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Do-it-yourself evolution appears unlikely.

Do-it-yourself evolution appears unlikely

Evolutionary biologists John E. Mittler and Richard E. Lenski performed a few straightforward experiments and got the kind of results that pretty much everyone expected. In this case, that's news.

The University of California, Irvine, researchers set out to test the validity of a controversial report suggesting that bacteria can direct their evolutionary development in ways best suited to their particular needs. That radical proposal, made by John Cairns of the Harvard University School of Public Health in Boston (SN: 9/10/88, p. 166), ran counter to traditional Darwinian thought. Darwin held that mutations occur randomly in nature and that helpful mutations simply outsurvive harmful ones when subjected to selective environmental pressures.

Cairns based his conclusion on experiments he performed on a strain of the common gut bacteria Escherichia coli that contains a little piece of viral DNA. The so-called Lac- strain cannot metabolize the sugar lactose, so does not grow on media with only lactose as a nutrient. But if a Lac- bacterium mutates in a way that kicks out the viral DNA, it becomes Lac+, regaining the ability to metabolize lactose and triggering growth. Cairns' research suggested that compared to bacteria who are under no pressure to do so, Lac- bacteria placed in an environment where lactose is the only food available are much more likely to mutate into Lac+ variants.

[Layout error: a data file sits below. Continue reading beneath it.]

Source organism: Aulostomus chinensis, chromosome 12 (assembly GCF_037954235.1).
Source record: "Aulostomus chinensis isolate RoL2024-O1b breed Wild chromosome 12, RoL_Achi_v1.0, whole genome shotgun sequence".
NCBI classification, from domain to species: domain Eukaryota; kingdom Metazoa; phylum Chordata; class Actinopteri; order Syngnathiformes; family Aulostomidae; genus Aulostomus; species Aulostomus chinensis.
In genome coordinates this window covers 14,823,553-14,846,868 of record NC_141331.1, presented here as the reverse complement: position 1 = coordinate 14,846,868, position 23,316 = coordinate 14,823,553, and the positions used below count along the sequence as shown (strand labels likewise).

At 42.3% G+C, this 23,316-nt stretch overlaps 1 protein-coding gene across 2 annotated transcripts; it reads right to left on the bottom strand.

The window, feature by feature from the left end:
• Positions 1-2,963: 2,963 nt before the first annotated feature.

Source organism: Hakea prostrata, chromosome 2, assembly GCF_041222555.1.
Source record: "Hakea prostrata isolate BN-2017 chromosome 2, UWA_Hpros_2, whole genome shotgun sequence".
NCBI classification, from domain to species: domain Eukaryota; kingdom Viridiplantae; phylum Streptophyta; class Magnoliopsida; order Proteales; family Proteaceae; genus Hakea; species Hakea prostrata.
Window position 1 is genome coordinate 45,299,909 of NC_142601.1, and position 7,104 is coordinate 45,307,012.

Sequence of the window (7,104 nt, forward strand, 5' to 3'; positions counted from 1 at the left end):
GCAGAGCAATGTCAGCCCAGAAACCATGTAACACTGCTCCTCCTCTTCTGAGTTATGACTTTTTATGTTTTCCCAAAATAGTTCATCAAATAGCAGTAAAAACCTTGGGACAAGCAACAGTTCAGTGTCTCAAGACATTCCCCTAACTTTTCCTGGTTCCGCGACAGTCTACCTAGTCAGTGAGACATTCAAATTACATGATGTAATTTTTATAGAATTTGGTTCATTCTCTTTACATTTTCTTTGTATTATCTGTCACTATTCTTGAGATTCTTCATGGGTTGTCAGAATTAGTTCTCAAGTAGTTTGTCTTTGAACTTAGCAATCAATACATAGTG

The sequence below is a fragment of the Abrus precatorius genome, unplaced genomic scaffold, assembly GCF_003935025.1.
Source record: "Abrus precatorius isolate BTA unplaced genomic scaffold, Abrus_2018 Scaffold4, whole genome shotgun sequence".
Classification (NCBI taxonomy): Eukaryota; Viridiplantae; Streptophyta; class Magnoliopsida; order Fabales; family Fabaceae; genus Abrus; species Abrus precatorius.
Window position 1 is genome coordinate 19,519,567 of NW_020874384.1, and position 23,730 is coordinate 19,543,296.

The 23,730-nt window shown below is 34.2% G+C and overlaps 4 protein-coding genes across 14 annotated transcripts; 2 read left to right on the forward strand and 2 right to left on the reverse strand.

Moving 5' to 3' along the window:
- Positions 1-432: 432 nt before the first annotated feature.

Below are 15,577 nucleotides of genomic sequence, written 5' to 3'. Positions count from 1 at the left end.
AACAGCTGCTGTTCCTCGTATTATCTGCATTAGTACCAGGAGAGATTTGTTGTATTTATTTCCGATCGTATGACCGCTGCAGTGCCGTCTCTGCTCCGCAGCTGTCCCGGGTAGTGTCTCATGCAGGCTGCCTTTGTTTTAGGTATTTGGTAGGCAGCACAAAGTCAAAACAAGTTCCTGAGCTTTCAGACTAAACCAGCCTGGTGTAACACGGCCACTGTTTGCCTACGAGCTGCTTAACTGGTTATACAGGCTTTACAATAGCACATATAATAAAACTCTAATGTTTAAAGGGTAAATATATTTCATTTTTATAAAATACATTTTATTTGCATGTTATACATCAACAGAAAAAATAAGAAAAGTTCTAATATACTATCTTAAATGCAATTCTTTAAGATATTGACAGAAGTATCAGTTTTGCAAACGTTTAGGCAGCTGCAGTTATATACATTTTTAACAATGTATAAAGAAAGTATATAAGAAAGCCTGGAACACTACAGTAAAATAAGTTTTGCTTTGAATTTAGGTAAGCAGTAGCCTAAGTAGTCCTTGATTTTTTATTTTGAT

The new work by Mittler and Lenski provides strong evidence that this mutation results not from any process of self-directed mutation, but because bacteria placed in an environment with no available food tend to eject viral DNA insertions more frequently than do well-fed bacteria. "The rate of excision mutation per viable cell per day increases by orders of magnitude as cells sit starving for several days," irrespective of whether lactose is present, they report in the March 8 NATURE.

But the issue remains far from settled. Cairns says he and others have been unable to duplicate the California researchers' findings. And both groups agree that the particular bacteria they've been using may be a less than perfect experimental system, as the viral sequence itself may be responding independently to the pressures of starvation. "In short, it's a bit of a mess," Cairns says.

It's impossible for now to completely rule out the possibility that some degree of directed mutation occurs in nature, says Bruce R. Levin, a population geneticist at the University of Massachusetts in Amherst. However, he adds, the new work "very clearly shows that the observation Cairns made can be explained by more mundane processes."
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Author:Weiss, R.
Publication:Science News
Date:Mar 10, 1990
Words:425
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